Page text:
The Real Reasons Behind Borges’ Bloody Nose

The Venezuelan government repudiated an attack on opposition lawmaker Julio Borges after protesters stormed the CNE Thursday. 


Caracas, June 10, 2016 ( – Venezuelan President Nicolas Maduro denounced violent altercations during Thursday’s opposition protest that saw demonstrators attempt to forcibly enter the country’s national electoral headquarters in downtown Caracas.

“I condemn the acts of violence in the center of Caracas product of right-wing provocation,” affirmed the South American leader, speaking to supporters during a pro-government rally at Miraflores presidential palace.

The president’s statement came hours after an unauthorized opposition march to the offices of the National Electoral Authority (CNE) in the heavily Chavista heart of Caracas ended with protesters charging a police cordon, leading to the injuring of an opposition lawmaker under unclear circumstances.

The march was called by the right-wing opposition coalition, the MUD, with the aim of pressuring the CNE to release the timetable for a recall referendum against President Maduro.

Last month, Venezuela’s Supreme Court (TSJ) handed down a protection order prohibiting unauthorized protests in the vicinity of CNE offices following a violent opposition march that saw demonstrators attack police and vandalize public property.

Demonstrators breach police cordon

In video footage shot by Tvs Pueblo, 60 opposition lawmakers and hundreds of supporters could be seen rallying in front of a police cordon outside the CNE. 

After authorities refused their request to enter the electoral offices to deliver an official petition, at 11:00 am the demonstrators proceeded to force their way through the light police line and continue towards the CNE entrance. 

At the head of the protest were the opposition legislators Julio Borges and Alfonzo Marquina, who could be seen leading demonstrators in pushing through the line of police personnel.

When interviewed, protesters alleged that they were “pushed” by pro-government “colectivos”, but video footage showed opposition supporters walking past the breached police cordon. 

MUD legislator Julio Borges could subsequently be seen walking towards the CNE donning a black helmet and flanked by bodyguards, amid a general scene of chaos. 

One journalist was pushed to the ground by a blue-clad bodyguard accompanying Borges, while another was kicked in the head.

In later photos widely circulating in international media, Borges appeared in front of the CNE with no helmet and without bodyguards surrounded by unidentified men, who proceed to attack the lawmaker with pipes and fist blows.

Opposition spokespeople have accused pro-government “colectivos” of perpetrating the attack, though no evidence has yet been presented.

It remains unclear why the Primero Justicia party leader was left unaccompanied by members of his security team. 

Speaking to CNN from a hospital where he was receiving treatment for a broken nose, Borges blamed the Maduro government for the violence and urged the military to intervene if no recall referendum is held this year.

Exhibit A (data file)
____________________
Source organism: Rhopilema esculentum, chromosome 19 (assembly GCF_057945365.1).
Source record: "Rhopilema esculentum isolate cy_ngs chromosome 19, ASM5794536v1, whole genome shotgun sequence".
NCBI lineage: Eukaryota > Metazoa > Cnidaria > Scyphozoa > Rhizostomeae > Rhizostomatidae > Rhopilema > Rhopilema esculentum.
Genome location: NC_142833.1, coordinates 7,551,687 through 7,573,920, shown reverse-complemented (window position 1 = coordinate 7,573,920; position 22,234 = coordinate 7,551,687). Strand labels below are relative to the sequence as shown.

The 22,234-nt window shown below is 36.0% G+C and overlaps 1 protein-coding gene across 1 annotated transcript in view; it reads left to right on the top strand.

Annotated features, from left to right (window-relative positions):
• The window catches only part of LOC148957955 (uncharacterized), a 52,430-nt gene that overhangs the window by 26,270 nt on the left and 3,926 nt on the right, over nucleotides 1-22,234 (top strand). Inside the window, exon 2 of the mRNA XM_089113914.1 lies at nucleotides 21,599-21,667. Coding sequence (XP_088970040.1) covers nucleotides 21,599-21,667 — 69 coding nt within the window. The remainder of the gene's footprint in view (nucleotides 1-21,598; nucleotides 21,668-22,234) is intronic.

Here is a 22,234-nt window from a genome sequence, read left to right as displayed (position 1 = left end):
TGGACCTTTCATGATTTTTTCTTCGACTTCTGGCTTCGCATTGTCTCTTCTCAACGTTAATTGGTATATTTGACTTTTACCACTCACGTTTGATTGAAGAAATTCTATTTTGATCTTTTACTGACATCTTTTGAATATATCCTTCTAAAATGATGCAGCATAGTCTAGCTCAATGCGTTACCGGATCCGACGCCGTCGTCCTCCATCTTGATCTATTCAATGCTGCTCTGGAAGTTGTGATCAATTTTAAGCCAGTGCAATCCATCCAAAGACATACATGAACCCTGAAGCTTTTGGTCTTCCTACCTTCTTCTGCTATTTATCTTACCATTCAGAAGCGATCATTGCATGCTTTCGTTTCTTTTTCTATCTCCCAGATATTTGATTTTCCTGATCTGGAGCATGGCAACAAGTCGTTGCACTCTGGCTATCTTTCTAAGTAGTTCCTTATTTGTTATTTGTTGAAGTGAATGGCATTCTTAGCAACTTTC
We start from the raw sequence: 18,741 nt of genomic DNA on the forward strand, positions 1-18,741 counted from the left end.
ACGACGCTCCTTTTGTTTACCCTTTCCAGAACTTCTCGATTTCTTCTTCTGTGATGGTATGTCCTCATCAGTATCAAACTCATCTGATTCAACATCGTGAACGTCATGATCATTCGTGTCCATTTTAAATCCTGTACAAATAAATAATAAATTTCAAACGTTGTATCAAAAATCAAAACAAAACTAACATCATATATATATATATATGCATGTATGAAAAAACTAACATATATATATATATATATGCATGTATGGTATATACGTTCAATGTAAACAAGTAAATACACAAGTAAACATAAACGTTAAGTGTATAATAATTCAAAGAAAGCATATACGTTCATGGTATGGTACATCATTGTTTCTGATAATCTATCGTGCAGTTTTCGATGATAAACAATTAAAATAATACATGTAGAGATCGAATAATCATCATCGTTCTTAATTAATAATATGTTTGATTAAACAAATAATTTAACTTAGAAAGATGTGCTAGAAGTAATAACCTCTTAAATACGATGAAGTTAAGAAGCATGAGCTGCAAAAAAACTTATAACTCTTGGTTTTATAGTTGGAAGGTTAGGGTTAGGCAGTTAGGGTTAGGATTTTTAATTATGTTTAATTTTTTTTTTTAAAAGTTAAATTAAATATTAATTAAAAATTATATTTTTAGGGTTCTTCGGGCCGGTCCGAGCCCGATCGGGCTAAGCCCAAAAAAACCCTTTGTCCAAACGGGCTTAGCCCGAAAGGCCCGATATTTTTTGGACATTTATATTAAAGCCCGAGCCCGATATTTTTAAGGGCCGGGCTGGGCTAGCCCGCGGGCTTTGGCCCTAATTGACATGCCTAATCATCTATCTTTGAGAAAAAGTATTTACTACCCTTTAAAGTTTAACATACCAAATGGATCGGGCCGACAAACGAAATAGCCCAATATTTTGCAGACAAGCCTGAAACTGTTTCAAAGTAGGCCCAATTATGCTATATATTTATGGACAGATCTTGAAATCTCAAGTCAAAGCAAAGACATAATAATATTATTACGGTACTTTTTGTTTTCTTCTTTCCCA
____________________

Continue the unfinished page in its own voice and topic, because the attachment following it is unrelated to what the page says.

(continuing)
“The time has come in Venezuela for the armed forces to decide if they are with the constitution or with Nicolas Maduro,” he warned.

The MUD parliamentary leader’s comments echo recent statements by Miranda Governor Henrique Capriles who last month called for a military revolt against President Maduro. 

National and international authorities reject violence

Venezuela’s Public Prosecution has, for its part, ordered an immediate investigation, assigning 38th National Prosecutor Vladimir Angel Aguilera to the case. 

The Union of South American Nations (UNASUR) issued an official statement Thursday expressing its “rejection of all types of violence that may affect the free determination of all Venezuelans, supported by the international community, to create the conditions for peaceful coexistence”.

The statement was endorsed by Jose Rodriguez Zapatero, Leonel Fernandez, and Martin Torrijos– the ex-presidents of Spain, Dominican Republic, and Panama– who have served as mediators in UNASUR-sponsored indirect talks between the Maduro government and the opposition.

Thursday’s violent incidents were also met with condemnation by top government officials and leaders of Venezuela’s socialist party, the PSUV. 

Jorge Rodriguez, top PSUV leader and mayor of the Caracas municipality of El Libertador, denounced the “aggressions against opposition legislator Julio Borges” and pledged his local government’s support for the investigation. 

The head of the PSUV parliamentary bloc, Hector Rodriguez, additionally weighed in, rejecting “violence as a way of doing politics”.

The governments of neighboring Colombia and Brazil also issued statements rejecting violence and urging dialogue. 

The Colombian Foreign Ministry called on “all Venezuelans to reject violence” and voiced its support for the UNASUR dialogue facilitated by the former presidents of Spain, Dominican Republic, and Panama. 

For its part, the Brazilian government expressed its “concern” for the attack on Borges, which it said, “hinders dialogue between the government and the opposition.” 

The new right-wing Brazilian government of Michel Temer came to power last month after President Dilma Rousseff was dismissed in an impeachment proceeding that has been widely denounced as a constitutional coup.